Depression not only affects people who suffer from it, but their family members too. Trying to help, understand and come to terms with family members that have this mental illness can impact them for their entire life. The one person show, “Every Brilliant Thing,” written by Duncan MacMillan and Jonny Donahoe in 2015, directed by Eva Tenuto and starring Terri Weagant as “The Narrator,” is about the Narrator learning to cope with her mother’s mental illness throughout the course of her life. “Every Brilliant Thing” is playing at the Denizen Theatre until April 28, and will be performed Wednesdays to Saturdays at 8 p.m. and on Sundays at 2 p.m.
“Every Brilliant Thing” marks Weagant’s debut at the Denizen theatre. She is a Brooklyn-based actress and worked with a wide range of theatre companies including the Asolo Repertory Theatre, Urbanite Theatre and Seattle Shakespeare Company. She has also performed in Canada, Australia and the Czech Republic. Tenuto is also based in New York City as a director, having been the director and founder of The Women’s Experimental Theater for nearly a decade. She founded the TMI Project as well, which lets people share their own life experiences honestly and openly for others.
Tenuto had the opportunity to direct this show at the Denizen through her relationship with Denizen founder Harry Lipstein and his wife, Wendy. “I met [them] through my work at TMI Project. We immediately bonded over our shared love of theater and storytelling,” Tenuto said.
“As soon as I read the script I knew I wanted to direct ‘Every Brilliant Thing.’ It is so well-written and I had never read a solo script quite like it,” Tenuto said. “It manages to address mental health issues and suicide and yet keeps the audience fully present and engaged by using humor and connection throughout.”
“Every Brilliant Thing” follows the story of our unnamed narrator, talking about her life and what she did in response to a suicide attempt by her mother when she was seven. She created a list of things that inspire happiness titled “Every Brilliant Thing” and continually updates it over the course of her life. We see the Narrator go from childhood, to adolescence, to finally adulthood over the course of the play, showing us her highest and lowest moments. Weagant displays incredible range as an actress. We see her capture childhood wonder, moody teenage angst and adulthood uncertainty over the seventy minutes of the play.
A unique aspect of the play is its incredible interactivity with the audience. Pieces of paper with items on the list are passed out to the audience and art are read at specific points of the play, as well as having audience members act out as people from her life. Weagant displays an incredible amount of chemistry with these drafted actors, making sure to keep them as comfortable as possible as she bounces off their improvised dialogue with her own. A big part of the play is the humor that not only comes from the Narrator’s witty dialogue but also the interactions with the audience members. Weagant describes the play as a unique experience every time she performs it.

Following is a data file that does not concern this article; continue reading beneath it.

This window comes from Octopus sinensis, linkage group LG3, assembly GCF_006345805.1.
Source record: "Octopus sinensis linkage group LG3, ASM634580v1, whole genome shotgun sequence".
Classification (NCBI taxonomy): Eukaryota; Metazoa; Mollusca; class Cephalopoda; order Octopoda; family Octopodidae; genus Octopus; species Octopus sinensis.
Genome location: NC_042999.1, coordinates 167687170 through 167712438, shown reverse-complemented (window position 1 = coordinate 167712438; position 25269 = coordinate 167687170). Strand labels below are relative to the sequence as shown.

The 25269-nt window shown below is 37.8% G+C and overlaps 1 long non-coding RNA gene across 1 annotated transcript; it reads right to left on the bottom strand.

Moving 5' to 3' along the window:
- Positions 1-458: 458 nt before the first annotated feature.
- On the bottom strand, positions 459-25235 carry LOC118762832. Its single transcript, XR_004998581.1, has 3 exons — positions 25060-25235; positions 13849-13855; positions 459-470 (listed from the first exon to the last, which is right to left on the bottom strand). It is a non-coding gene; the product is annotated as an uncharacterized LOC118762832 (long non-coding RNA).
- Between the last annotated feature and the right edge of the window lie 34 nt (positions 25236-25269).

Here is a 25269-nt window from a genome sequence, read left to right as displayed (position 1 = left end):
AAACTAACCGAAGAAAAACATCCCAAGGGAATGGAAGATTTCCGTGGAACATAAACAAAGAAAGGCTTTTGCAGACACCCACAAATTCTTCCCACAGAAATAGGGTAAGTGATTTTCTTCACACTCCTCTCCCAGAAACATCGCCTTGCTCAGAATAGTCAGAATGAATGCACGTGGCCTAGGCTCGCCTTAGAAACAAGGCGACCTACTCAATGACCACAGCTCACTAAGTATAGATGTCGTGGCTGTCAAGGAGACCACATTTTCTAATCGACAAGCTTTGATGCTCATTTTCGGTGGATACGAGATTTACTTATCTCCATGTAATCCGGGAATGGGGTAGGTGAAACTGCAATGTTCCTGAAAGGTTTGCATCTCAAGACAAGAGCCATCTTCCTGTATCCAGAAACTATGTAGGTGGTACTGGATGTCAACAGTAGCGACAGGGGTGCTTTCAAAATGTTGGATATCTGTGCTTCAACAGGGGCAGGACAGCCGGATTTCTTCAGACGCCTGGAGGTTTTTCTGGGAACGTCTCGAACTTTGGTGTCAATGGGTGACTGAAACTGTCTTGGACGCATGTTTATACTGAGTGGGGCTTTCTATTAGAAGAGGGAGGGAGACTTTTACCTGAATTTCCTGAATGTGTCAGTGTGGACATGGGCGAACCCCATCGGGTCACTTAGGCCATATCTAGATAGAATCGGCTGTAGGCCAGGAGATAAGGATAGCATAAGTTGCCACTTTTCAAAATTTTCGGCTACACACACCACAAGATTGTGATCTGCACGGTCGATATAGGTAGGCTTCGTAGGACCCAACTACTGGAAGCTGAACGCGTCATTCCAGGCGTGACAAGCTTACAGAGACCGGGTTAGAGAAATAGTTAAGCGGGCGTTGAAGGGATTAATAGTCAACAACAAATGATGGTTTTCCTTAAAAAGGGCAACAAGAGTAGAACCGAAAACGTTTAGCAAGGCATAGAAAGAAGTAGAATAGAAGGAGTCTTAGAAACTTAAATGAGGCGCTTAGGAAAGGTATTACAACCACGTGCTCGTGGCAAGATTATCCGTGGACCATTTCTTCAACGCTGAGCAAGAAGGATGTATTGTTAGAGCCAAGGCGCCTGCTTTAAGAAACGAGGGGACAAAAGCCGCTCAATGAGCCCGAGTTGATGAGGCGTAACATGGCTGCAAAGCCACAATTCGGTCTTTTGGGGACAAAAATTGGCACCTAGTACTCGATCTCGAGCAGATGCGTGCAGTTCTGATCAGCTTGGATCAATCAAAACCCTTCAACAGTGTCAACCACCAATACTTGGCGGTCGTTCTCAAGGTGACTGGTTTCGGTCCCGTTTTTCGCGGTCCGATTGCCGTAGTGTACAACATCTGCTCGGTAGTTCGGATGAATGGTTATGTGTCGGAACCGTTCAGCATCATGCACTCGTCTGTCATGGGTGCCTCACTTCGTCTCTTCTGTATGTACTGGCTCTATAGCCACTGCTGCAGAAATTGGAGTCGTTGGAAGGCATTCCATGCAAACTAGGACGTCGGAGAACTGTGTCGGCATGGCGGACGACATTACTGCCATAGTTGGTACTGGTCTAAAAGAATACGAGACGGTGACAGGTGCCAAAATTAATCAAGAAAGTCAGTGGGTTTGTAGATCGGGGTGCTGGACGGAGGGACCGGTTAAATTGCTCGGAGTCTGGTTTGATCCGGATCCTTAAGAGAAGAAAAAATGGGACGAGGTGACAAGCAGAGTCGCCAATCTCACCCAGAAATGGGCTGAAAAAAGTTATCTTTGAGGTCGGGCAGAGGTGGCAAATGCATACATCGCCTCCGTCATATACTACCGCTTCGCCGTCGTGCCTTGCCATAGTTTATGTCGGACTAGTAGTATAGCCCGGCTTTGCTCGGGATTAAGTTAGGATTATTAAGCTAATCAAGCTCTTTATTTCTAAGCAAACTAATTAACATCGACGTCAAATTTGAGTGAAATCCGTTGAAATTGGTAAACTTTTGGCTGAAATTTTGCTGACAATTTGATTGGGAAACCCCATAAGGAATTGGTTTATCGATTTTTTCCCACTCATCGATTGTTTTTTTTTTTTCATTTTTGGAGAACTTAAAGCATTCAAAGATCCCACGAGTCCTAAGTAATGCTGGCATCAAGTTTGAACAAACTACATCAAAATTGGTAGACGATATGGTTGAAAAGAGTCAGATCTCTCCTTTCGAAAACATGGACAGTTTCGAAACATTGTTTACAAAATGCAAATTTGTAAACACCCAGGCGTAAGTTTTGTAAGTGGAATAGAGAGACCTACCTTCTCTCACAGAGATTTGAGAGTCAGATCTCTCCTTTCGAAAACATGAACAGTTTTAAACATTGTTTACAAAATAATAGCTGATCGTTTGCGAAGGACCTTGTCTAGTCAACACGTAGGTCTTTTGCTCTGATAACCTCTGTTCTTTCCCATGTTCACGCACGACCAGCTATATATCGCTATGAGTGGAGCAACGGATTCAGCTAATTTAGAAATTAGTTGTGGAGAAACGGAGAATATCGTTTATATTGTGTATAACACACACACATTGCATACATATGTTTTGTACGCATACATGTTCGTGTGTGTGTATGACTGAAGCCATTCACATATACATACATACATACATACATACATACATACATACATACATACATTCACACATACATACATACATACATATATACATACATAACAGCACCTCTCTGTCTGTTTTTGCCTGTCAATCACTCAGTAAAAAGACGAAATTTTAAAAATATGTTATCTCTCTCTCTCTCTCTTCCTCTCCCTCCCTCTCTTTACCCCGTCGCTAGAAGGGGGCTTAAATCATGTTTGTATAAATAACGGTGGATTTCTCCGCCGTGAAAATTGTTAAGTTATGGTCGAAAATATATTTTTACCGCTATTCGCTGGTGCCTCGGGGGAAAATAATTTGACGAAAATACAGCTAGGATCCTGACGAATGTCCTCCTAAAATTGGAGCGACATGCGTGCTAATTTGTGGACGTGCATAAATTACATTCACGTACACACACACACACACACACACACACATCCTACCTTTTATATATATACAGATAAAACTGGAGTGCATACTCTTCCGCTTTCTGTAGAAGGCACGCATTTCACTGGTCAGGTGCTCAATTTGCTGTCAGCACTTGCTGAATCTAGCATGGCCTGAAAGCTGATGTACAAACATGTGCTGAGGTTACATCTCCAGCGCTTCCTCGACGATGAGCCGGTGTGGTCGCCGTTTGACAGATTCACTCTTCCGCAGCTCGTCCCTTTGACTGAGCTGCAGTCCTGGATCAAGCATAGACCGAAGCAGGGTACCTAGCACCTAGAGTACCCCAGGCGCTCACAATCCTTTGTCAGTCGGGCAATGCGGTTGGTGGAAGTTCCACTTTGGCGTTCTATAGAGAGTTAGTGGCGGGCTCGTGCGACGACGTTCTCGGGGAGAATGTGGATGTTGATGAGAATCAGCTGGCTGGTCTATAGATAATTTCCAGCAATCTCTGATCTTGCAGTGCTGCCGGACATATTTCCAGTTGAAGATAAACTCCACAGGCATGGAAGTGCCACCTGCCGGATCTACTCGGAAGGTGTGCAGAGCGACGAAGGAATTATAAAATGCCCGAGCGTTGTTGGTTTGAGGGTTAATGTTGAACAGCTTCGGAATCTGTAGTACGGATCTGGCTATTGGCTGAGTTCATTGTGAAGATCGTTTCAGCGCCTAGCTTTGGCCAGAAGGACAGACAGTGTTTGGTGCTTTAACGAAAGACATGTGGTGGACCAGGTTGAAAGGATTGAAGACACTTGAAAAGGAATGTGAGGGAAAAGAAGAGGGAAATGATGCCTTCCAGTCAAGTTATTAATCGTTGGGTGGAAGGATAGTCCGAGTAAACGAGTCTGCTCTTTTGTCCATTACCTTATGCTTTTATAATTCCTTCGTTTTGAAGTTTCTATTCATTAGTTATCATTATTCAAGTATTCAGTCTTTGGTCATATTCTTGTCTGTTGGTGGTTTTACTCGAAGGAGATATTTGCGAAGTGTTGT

“It’s so fun, because the audience offers up different things,” Weagant explained. “Last night, it’s never happened before, but ‘Sam’ [he] had the keys and he just pulled out the keys! And I was like ‘what do I do with this’ and I was trying to think of a funny line about a car or something, but it was a key ring so I just put it on my hand.” For this scene, ‘Sam’ was the Narrator’s college boyfriend who was proposing to her.
“There are little monologue bits that are written in saying ‘If a person does this, then maybe move somewhere in this direction,’” Weagant continued. “And last night was the first night that I didn’t have to do the specific monologue because someone didn’t laugh in a specific spot that they normally do or have in the past. It was really fun [and] feels like a new a different show every day.”
In addition, Weagant’s performance was absolutely electric. She delivered the Narrator’s story as if it was her own, adding an incredible amount of depth to a character that can essentially be played by anyone. She infuses life, energy and humanity into the role where you feel like you truly know the person by the end of the story. Many of us can relate to the situation of having a relative that is dealing with some kind of mental illness and learning how to cope with it.
The relationship she had with her mother is the cornerstone of the play, with her trying to understand her mother’s depression as she grows as a person. She initially sees her list as a way to save her mother, but then realizes that simply wasn’t realistic. The Narrator makes frequent references to the chemical imbalances that depression causes, and how the media perceives and reports on depression and suicide.
Weagant believes tackling these subjects through the play opens an important dialogue about them.
“It is a really hard thing to talk about, and in order to process through the feelings and emotions surrounding it, we have to talk about it. And that’s what I love about this show. I think it’s an open door that allows the conversation to happen and happen in a safe way, so if this show is a catalyst for people to have further discussions in their own healing process or helping others that they know that have gone through this and seeing their journey in a different light, I will consider that a huge success.” Weagant said.
Not only does “Every Brilliant Thing” manage to deliver an important message about mental health through great humor, Tenuto’s direction and Weagant’s acting takes the one-person play to new heights.
The next play at Denizen Theatre is titled “Companion Piece” by Kevin Armento and will be running from June 5 to June 30. The play will tackle the subject of online dating and what it means to form human connections.